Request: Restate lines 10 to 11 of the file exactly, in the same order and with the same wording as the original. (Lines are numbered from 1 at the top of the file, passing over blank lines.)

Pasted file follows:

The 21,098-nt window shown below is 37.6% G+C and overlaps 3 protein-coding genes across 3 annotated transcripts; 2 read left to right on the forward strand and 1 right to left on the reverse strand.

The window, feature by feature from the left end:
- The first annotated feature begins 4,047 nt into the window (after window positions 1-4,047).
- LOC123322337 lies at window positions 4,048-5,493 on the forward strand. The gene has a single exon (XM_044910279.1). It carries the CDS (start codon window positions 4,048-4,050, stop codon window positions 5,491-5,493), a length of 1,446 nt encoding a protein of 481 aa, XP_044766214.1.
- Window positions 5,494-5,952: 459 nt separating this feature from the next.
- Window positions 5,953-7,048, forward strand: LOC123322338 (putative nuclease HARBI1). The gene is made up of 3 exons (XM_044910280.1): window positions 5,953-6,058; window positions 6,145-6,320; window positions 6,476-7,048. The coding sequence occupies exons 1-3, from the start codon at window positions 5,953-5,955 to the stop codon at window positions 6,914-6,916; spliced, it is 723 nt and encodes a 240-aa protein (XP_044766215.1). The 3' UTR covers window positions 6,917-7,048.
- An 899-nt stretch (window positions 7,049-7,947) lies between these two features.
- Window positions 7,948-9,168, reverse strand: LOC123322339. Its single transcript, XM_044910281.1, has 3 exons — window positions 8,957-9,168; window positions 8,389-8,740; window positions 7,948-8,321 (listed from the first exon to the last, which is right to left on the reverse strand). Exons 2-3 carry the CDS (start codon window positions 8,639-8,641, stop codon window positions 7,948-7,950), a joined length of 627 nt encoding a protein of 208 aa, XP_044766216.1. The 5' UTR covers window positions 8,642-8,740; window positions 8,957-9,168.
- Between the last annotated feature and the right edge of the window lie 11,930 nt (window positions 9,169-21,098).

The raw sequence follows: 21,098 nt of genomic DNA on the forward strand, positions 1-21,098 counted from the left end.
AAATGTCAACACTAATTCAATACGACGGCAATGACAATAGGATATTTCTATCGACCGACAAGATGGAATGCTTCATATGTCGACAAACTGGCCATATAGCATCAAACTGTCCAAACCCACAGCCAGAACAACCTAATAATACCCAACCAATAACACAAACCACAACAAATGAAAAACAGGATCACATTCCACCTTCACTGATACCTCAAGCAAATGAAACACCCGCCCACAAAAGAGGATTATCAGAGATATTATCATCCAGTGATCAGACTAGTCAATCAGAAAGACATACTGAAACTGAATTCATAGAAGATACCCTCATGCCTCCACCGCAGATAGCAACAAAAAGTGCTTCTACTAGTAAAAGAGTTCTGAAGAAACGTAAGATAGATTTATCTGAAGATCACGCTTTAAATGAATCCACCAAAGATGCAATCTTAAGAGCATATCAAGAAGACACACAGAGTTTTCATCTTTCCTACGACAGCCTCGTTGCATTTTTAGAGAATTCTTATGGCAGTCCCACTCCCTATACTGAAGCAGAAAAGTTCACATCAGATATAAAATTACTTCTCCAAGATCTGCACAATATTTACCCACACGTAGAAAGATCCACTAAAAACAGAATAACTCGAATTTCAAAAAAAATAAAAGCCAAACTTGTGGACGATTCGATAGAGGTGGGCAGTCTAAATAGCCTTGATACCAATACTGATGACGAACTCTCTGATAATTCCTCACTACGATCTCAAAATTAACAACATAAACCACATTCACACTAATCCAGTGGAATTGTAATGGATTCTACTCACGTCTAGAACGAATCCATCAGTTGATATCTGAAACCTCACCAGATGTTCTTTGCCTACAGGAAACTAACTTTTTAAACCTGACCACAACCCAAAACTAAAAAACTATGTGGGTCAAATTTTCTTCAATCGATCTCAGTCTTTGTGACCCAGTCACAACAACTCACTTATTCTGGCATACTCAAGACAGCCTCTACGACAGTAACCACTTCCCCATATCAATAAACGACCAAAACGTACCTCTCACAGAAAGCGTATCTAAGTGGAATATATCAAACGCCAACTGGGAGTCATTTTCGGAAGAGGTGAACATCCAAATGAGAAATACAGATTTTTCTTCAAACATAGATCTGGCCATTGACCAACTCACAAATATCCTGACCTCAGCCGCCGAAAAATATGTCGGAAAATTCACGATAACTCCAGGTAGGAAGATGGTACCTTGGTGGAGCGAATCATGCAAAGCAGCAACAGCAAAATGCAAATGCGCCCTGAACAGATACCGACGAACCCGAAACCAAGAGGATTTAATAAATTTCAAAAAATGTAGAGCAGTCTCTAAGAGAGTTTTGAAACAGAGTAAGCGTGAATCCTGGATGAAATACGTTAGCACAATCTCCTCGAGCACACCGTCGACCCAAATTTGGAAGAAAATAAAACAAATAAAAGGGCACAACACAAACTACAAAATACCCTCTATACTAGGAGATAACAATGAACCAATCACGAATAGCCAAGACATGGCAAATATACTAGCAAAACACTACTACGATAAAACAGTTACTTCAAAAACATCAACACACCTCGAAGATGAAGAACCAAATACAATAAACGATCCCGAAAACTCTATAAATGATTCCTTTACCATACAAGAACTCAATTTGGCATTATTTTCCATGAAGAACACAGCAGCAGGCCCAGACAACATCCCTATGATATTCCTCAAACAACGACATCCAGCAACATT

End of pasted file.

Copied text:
The raw sequence follows: 21,098 nt of genomic DNA on the forward strand, positions 1-21,098 counted from the left end.
AAATGTCAACACTAATTCAATACGACGGCAATGACAATAGGATATTTCTATCGACCGACAAGATGGAATGCTTCATATGTCGACAAACTGGCCATATAGCATCAAACTGTCCAAACCCACAGCCAGAACAACCTAATAATACCCAACCAATAACACAAACCACAACAAATGAAAAACAGGATCACATTCCACCTTCACTGATACCTCAAGCAAATGAAACACCCGCCCACAAAAGAGGATTATCAGAGATATTATCATCCAGTGATCAGACTAGTCAATCAGAAAGACATACTGAAACTGAATTCATAGAAGATACCCTCATGCCTCCACCGCAGATAGCAACAAAAAGTGCTTCTACTAGTAAAAGAGTTCTGAAGAAACGTAAGATAGATTTATCTGAAGATCACGCTTTAAATGAATCCACCAAAGATGCAATCTTAAGAGCATATCAAGAAGACACACAGAGTTTTCATCTTTCCTACGACAGCCTCGTTGCATTTTTAGAGAATTCTTATGGCAGTCCCACTCCCTATACTGAAGCAGAAAAGTTCACATCAGATATAAAATTACTTCTCCAAGATCTGCACAATATTTACCCACACGTAGAAAGATCCACTAAAAACAGAATAACTCGAATTTCAAAAAAAATAAAAGCCAAACTTGTGGACGATTCGATAGAGGTGGGCAGTCTAAATAGCCTTGATACCAATACTGATGACGAACTCTCTGATAATTCCTCACTACGATCTCAAAATTAACAACATAAACCACATTCACACTAATCCAGTGGAATTGTAATGGATTCTACTCACGTCTAGAACGAATCCATCAGTTGATATCTGAAACCTCACCAGATGTTCTTTGCCTACAGGAAACTAACTTTTTAAACCTGACCACAACCCAAAACTAAAAAACTATGTGGGTCAAATTTTCTTCAATCGATCTCAGTCTTTGTGACCCAGTCACAACAACTCACTTATTCTGGCATACTCAAGACAGCCTCTACGACAGTAACCACTTCCCCATATCAATAAACGACCAAAACGTACCTCTCACAGAAAGCGTATCTAAGTGGAATATATCAAACGCCAACTGGGAGTCATTTTCGGAAGAGGTGAACATCCAAATGAGAAATACAGATTTTTCTTCAAACATAGATCTGGCCATTGACCAACTCACAAATATCCTGACCTCAGCCGCCGAAAAATATGTCGGAAAATTCACGATAACTCCAGGTAGGAAGATGGTACCTTGGTGGAGCGAATCATGCAAAGCAGCAACAGCAAAATGCAAATGCGCCCTGAACAGATACCGACGAACCCGAAACCAAGAGGATTTAATAAATTTCAAAAAATGTAGAGCAGTCTCTAAGAGAGTTTTGAAACAGAGTAAGCGTGAATCCTGGATGAAATACGTTAGCACAATCTCCTCGAGCACACCGTCGACCCAAATTTGGAAGAAAATAAAACAAATAAAAGGGCACAACACAAACTACAAAATACCCTCTATACTAGGAGATAACAATGAACCAATCACGAATAGCCAAGACATGGCAAATATACTAGCAAAACACTACTACGATAAAACAGTTACTTCAAAAACATCAACACACCTCGAAGATGAAGAACCAAATACAATAAACGATCCCGAAAACTCTATAAATGATTCCTTTACCATACAAGAACTCAATTTGGCATTATTTTCCATGAAGAACACAGCAGCAGGCCCAGACAACATCCCTATGATATTCCTCAAACAACGACATCCAGCAACATT